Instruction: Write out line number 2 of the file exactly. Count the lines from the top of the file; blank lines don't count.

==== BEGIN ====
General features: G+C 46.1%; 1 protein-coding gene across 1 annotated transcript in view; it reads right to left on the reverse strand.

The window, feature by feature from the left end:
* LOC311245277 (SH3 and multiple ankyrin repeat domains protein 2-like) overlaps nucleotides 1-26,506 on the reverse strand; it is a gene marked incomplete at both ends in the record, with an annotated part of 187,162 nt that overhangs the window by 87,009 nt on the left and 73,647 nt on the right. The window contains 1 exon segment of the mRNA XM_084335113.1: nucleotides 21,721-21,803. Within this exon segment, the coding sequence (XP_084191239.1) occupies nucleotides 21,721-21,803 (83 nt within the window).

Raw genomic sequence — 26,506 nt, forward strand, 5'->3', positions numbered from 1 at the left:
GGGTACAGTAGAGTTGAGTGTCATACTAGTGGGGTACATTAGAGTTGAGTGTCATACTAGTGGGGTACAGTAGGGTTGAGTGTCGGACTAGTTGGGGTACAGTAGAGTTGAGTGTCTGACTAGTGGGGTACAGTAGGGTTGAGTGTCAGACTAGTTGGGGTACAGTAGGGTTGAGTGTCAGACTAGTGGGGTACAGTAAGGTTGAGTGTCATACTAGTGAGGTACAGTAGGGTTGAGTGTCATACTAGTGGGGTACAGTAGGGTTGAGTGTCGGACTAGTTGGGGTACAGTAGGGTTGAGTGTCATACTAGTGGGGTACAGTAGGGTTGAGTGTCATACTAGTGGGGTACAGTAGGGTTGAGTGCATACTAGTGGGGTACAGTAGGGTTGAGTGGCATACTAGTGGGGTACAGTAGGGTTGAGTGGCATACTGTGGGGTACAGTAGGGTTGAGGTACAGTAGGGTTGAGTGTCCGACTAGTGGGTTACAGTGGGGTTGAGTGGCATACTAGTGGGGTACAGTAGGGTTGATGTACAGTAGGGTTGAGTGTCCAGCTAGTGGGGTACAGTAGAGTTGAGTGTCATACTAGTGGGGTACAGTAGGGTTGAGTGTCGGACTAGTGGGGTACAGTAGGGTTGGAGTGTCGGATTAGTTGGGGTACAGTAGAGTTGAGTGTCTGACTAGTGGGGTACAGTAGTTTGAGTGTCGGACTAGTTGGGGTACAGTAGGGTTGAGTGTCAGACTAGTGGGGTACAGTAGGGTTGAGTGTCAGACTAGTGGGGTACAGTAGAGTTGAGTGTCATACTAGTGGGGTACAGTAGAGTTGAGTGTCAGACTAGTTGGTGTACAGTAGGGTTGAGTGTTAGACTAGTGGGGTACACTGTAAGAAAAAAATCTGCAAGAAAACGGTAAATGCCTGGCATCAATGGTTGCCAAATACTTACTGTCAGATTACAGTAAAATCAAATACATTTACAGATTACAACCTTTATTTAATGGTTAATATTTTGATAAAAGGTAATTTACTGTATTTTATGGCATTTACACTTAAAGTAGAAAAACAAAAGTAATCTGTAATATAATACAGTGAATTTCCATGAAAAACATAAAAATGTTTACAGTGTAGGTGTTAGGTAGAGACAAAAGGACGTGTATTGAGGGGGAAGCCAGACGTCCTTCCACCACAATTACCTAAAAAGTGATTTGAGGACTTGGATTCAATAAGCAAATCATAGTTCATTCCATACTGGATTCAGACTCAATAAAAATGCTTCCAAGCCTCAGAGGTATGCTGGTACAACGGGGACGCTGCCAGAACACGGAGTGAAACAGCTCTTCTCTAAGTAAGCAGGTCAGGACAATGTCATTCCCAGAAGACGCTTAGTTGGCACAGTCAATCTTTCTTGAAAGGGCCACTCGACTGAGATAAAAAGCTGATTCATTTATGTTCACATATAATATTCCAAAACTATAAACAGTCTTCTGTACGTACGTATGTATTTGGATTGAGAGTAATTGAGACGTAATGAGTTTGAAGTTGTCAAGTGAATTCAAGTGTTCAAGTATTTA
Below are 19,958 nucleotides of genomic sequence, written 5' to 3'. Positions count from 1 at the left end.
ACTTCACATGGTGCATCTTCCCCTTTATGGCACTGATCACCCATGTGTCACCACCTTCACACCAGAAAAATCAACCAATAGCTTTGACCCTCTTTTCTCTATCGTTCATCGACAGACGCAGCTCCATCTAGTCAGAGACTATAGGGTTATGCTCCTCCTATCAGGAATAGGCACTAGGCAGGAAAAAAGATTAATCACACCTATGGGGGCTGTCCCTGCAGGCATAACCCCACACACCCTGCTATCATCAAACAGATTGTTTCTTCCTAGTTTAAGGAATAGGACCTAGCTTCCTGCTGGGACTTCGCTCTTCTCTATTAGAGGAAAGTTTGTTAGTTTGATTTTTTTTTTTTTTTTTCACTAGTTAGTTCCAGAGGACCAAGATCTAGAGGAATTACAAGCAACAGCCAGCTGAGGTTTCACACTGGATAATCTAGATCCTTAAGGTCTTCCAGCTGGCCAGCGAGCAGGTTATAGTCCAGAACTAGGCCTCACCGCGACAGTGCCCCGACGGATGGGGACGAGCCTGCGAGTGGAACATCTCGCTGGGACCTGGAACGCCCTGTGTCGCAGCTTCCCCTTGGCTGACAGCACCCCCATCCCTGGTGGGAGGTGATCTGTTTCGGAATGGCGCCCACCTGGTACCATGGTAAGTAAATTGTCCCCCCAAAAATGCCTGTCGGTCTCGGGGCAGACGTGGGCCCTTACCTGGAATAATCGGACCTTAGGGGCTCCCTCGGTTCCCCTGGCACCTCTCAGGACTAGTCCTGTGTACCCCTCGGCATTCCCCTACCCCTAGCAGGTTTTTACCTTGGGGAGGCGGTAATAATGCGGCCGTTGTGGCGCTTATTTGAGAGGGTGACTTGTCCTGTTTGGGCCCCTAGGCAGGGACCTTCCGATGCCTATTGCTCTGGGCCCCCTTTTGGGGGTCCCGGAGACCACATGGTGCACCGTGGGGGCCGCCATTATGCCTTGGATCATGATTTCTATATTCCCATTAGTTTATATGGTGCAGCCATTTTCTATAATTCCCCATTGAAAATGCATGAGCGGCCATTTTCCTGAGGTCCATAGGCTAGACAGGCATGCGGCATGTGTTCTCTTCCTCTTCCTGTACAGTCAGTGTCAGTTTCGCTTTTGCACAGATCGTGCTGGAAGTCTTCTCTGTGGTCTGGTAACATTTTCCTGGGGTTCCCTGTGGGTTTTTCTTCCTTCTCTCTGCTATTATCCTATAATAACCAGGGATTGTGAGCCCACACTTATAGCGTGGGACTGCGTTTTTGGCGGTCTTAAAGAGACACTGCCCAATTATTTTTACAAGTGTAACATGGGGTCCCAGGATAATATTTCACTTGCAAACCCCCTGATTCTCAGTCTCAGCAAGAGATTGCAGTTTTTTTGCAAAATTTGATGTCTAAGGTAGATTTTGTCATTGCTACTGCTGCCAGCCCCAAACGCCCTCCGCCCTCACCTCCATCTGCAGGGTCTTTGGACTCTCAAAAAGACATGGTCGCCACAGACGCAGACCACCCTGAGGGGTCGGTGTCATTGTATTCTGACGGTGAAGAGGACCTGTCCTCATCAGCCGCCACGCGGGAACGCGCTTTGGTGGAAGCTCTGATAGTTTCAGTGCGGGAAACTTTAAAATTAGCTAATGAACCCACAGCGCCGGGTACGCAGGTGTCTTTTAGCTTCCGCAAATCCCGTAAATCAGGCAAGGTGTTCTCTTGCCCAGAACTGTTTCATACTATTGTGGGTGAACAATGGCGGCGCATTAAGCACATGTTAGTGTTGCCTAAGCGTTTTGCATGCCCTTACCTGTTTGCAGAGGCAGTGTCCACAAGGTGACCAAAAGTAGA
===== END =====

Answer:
The window, feature by feature from the left end: